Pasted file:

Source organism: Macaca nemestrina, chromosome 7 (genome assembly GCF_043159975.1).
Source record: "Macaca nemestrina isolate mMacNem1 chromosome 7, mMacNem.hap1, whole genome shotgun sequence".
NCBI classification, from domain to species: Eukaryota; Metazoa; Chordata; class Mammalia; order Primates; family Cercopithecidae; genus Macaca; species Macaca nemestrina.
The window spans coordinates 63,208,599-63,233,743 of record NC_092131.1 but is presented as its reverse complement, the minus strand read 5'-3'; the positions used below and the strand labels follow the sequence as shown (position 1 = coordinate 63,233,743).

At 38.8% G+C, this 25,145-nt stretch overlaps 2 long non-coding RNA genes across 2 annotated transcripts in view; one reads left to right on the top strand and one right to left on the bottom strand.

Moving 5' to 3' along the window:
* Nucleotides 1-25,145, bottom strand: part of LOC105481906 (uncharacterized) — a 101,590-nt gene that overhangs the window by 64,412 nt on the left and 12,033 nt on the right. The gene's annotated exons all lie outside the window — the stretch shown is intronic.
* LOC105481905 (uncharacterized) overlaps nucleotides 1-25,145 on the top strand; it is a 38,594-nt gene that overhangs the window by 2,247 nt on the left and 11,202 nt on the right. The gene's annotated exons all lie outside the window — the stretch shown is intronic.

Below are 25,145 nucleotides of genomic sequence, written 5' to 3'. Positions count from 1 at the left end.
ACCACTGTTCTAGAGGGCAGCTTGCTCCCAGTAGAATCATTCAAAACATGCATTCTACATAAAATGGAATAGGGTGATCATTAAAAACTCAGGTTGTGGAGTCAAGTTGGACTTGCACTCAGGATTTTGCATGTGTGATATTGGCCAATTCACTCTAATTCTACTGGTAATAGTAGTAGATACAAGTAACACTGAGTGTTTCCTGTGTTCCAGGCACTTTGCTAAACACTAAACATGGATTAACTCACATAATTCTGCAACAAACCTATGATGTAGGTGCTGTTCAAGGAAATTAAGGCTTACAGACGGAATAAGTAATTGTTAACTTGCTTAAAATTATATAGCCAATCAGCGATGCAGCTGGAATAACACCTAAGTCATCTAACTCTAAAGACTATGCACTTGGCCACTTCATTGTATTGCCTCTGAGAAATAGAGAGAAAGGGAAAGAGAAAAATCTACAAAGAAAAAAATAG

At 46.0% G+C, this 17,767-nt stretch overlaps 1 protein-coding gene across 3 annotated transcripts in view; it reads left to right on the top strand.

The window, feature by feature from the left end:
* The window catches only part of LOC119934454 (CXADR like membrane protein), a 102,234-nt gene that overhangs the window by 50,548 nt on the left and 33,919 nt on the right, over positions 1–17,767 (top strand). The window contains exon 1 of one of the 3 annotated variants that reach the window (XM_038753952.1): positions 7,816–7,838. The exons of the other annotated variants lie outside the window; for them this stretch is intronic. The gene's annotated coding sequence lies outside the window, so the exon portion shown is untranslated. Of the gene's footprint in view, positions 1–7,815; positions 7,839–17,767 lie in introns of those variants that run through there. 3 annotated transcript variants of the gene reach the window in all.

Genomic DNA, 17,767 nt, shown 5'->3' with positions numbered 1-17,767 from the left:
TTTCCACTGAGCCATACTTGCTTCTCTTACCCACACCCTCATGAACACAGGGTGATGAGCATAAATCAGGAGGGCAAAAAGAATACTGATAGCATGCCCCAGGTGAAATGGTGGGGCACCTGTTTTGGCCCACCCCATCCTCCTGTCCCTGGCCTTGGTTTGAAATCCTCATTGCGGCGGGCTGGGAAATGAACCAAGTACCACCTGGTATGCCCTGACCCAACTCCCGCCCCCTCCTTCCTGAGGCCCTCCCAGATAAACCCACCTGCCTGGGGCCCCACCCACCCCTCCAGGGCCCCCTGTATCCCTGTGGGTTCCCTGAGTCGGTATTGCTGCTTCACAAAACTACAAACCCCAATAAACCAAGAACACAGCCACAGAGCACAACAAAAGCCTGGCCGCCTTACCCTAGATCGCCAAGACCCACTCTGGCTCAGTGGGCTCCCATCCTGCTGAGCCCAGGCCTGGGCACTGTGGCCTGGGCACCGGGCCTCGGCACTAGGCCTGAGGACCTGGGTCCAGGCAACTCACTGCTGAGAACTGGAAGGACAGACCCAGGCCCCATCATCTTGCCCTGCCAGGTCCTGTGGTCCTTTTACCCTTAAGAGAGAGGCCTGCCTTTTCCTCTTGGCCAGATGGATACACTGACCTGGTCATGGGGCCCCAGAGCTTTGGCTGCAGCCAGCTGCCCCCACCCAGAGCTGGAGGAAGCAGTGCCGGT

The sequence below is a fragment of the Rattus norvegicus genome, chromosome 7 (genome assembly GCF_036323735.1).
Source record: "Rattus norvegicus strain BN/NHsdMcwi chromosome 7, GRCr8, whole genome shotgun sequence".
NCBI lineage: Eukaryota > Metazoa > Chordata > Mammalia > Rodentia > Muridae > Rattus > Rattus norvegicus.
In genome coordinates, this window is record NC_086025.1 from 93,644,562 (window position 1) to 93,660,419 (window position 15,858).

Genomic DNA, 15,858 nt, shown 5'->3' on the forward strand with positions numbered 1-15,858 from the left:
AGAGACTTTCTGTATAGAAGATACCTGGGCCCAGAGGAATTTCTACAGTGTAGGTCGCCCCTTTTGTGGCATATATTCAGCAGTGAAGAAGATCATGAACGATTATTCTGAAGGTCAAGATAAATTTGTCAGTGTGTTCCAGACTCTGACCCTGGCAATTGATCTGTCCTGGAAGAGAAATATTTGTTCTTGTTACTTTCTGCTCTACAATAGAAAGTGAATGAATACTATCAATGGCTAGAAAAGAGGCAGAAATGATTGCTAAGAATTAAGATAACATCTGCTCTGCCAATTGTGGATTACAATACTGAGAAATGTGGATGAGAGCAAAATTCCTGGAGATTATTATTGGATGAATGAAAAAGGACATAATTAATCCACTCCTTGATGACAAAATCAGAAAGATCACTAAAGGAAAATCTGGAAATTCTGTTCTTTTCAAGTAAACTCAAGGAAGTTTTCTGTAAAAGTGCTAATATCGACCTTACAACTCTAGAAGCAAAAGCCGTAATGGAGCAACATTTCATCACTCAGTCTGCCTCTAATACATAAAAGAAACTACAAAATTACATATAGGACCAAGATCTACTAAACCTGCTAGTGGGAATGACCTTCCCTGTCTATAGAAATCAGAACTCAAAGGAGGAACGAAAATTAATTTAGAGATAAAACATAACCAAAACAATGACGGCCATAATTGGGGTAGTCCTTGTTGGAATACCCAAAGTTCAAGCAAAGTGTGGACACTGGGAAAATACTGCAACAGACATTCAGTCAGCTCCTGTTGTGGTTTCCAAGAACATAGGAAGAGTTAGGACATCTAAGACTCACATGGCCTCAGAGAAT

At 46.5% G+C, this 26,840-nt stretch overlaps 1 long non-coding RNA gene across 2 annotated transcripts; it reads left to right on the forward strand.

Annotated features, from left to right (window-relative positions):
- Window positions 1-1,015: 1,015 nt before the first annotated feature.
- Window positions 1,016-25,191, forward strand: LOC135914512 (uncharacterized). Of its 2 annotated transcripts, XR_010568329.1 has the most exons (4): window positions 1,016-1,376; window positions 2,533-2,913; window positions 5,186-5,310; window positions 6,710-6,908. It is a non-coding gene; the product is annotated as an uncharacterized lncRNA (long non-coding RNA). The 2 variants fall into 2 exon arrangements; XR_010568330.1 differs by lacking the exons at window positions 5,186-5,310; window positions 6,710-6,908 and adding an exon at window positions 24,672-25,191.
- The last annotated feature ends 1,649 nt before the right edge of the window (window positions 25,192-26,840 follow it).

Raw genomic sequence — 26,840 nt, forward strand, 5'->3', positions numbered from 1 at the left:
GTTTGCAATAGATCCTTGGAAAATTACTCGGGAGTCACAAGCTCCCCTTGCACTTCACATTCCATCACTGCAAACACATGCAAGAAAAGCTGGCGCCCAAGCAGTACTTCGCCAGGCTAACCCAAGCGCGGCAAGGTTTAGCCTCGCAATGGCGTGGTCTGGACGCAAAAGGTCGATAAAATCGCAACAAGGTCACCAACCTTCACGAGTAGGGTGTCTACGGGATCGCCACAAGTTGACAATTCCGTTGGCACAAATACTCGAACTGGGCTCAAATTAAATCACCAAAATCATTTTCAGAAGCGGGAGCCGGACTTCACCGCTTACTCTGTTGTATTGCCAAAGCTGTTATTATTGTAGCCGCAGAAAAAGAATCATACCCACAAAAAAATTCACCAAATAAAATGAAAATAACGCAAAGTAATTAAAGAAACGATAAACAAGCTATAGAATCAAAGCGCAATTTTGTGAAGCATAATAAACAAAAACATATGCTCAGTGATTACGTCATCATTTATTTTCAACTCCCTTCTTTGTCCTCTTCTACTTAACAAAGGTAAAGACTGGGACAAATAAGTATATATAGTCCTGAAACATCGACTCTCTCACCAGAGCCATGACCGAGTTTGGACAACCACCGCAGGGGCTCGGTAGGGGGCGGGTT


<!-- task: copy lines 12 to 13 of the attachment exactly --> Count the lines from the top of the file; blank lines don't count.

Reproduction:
The window, feature by feature from the left end:
* The window catches only part of LOC119934454 (CXADR like membrane protein), a 102,234-nt gene that overhangs the window by 50,548 nt on the left and 33,919 nt on the right, over positions 1–17,767 (top strand). The window contains exon 1 of one of the 3 annotated variants that reach the window (XM_038753952.1): positions 7,816–7,838. The exons of the other annotated variants lie outside the window; for them this stretch is intronic. The gene's annotated coding sequence lies outside the window, so the exon portion shown is untranslated. Of the gene's footprint in view, positions 1–7,815; positions 7,839–17,767 lie in introns of those variants that run through there. 3 annotated transcript variants of the gene reach the window in all.